A law, which recognises rights & duties of both private firms and farmers, is needed

In order to clear the way for contract farming in India, the government is planning a model law, which after getting finalised by the end of this year, would be sent to states so that they can formulate their individual laws. As agriculture is a state subject, the final call to enact law would be the responsibility of states. There is little doubt there is need for a law, which recognises contract farming as legitimate business and clearly defines the rights and obligation of both the farmers and private parties concerned, so that farmers get guaranteed price for their product. Contract farming has been a vexed issue for many reasons and some previous experiments, in the absence of any laid down law, have not borne the desired results.

There are two reasons why the government should push this law on an urgent basis. First, it would help contain the huge wastage in the agriculture supply chain. According to one estimate, more than 30 per cent of fruits and vegetable produced in the country is wasted because of grossly inadequate storage and transport facilities. The lack of storage facilities compels the farmers to sell their product at prices determined by middlemen rather than the market. There have been occasions when even the government goes back on minimum support prices, which it has promised. The hard reality is that in the last 20 years, the government has announced its intent to put in place a system of cold storages and build an eco-system that could take care of agriculture produce. But the fact is that nothing has happened. Overall, the returns in a standalone storage business are extremely low and uncertainty extremely high. Financial incentives given in the past were in form of tax concessions, which never translated in lower operational cost for standalone storage house. It is only when private companies have an interest in saving agricultural produce will they invest in storage and transport facilities, making the combined margins viable.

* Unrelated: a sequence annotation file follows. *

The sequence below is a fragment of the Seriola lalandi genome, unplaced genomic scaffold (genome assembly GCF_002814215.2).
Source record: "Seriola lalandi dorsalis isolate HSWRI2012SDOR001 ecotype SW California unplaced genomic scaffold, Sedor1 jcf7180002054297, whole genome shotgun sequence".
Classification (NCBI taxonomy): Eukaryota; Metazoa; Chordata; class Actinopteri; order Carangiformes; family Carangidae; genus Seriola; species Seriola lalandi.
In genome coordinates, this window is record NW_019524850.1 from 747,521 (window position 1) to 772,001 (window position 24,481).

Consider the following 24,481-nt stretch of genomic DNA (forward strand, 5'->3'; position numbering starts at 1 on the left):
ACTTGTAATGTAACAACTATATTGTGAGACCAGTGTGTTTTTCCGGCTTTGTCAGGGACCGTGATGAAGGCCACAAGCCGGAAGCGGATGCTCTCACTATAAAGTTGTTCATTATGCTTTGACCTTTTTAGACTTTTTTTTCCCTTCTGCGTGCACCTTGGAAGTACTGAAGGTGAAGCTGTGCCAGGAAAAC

The second major benefit is that when corporate farming is introduced, a number of middlemen in the supply chain would be eliminated, leading to increased income for farmers. It would also ensure that the price of agro products do not witness a volatile spike that takes place due to cartellisation and hoarding by traders.

However, there is one aspect that the government should take into account while framing this law. Given the way landholding is structured in India, it is very likely that small or marginal farmers — whose numbers in India are huge — may not find a place in the contract farming structure. The fact is that landless farmers take land on lease from large farmers. These are informal contracts, under which either cash or part of the produce post-harvest, is paid to the big farmer as rent for the land. So a kind of contract farming system is already in place. What is required is a law, which recognises the right and obligation of both the landless farmer and the one giving his land out on rent. The moment this structure get a status under law, landless farmers will have access to formal credit, a direly needed reform. After all, it is the cost of credit, which makes the life of a landless farmer miserable in case of drought, driving many of them to suicide.